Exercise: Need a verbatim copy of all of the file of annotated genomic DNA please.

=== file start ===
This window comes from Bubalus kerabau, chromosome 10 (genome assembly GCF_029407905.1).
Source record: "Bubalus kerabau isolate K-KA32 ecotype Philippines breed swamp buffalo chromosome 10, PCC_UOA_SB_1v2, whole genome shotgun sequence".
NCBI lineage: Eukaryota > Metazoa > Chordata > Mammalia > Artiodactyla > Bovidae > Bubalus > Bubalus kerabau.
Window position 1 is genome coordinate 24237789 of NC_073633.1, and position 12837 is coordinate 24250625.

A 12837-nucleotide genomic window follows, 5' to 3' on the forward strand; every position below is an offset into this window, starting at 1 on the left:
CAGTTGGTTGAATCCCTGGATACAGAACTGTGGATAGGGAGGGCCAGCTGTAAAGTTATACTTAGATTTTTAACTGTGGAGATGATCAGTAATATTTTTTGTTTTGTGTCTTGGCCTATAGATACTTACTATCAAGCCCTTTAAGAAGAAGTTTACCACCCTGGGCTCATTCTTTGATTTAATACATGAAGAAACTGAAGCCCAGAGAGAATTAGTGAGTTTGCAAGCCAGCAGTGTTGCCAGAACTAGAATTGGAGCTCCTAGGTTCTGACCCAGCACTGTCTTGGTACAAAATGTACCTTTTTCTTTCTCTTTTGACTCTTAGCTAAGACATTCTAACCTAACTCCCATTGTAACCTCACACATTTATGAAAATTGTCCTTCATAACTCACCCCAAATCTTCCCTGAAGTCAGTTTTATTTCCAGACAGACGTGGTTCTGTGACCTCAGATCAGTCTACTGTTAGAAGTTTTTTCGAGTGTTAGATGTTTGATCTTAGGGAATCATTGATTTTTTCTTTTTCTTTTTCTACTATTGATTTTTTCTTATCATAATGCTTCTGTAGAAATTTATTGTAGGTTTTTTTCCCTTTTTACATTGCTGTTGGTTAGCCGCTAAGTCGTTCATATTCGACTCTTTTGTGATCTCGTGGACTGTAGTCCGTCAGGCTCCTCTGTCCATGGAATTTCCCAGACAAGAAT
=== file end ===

This window comes from Bubalus kerabau, chromosome 10 (genome assembly GCF_029407905.1).
Source record: "Bubalus kerabau isolate K-KA32 ecotype Philippines breed swamp buffalo chromosome 10, PCC_UOA_SB_1v2, whole genome shotgun sequence".
NCBI lineage: Eukaryota > Metazoa > Chordata > Mammalia > Artiodactyla > Bovidae > Bubalus > Bubalus kerabau.
Window position 1 is genome coordinate 24237789 of NC_073633.1, and position 12837 is coordinate 24250625.

A 12837-nucleotide genomic window follows, 5' to 3' on the forward strand; every position below is an offset into this window, starting at 1 on the left:
CAGTTGGTTGAATCCCTGGATACAGAACTGTGGATAGGGAGGGCCAGCTGTAAAGTTATACTTAGATTTTTAACTGTGGAGATGATCAGTAATATTTTTTGTTTTGTGTCTTGGCCTATAGATACTTACTATCAAGCCCTTTAAGAAGAAGTTTACCACCCTGGGCTCATTCTTTGATTTAATACATGAAGAAACTGAAGCCCAGAGAGAATTAGTGAGTTTGCAAGCCAGCAGTGTTGCCAGAACTAGAATTGGAGCTCCTAGGTTCTGACCCAGCACTGTCTTGGTACAAAATGTACCTTTTTCTTTCTCTTTTGACTCTTAGCTAAGACATTCTAACCTAACTCCCATTGTAACCTCACACATTTATGAAAATTGTCCTTCATAACTCACCCCAAATCTTCCCTGAAGTCAGTTTTATTTCCAGACAGACGTGGTTCTGTGACCTCAGATCAGTCTACTGTTAGAAGTTTTTTCGAGTGTTAGATGTTTGATCTTAGGGAATCATTGATTTTTTCTTTTTCTTTTTCTACTATTGATTTTTTCTTATCATAATGCTTCTGTAGAAATTTATTGTAGGTTTTTTTCCCTTTTTACATTGCTGTTGGTTAGCCGCTAAGTCGTTCATATTCGACTCTTTTGTGATCTCGTGGACTGTAGTCCGTCAGGCTCCTCTGTCCATGGAATTTCCCAGACAAGAAT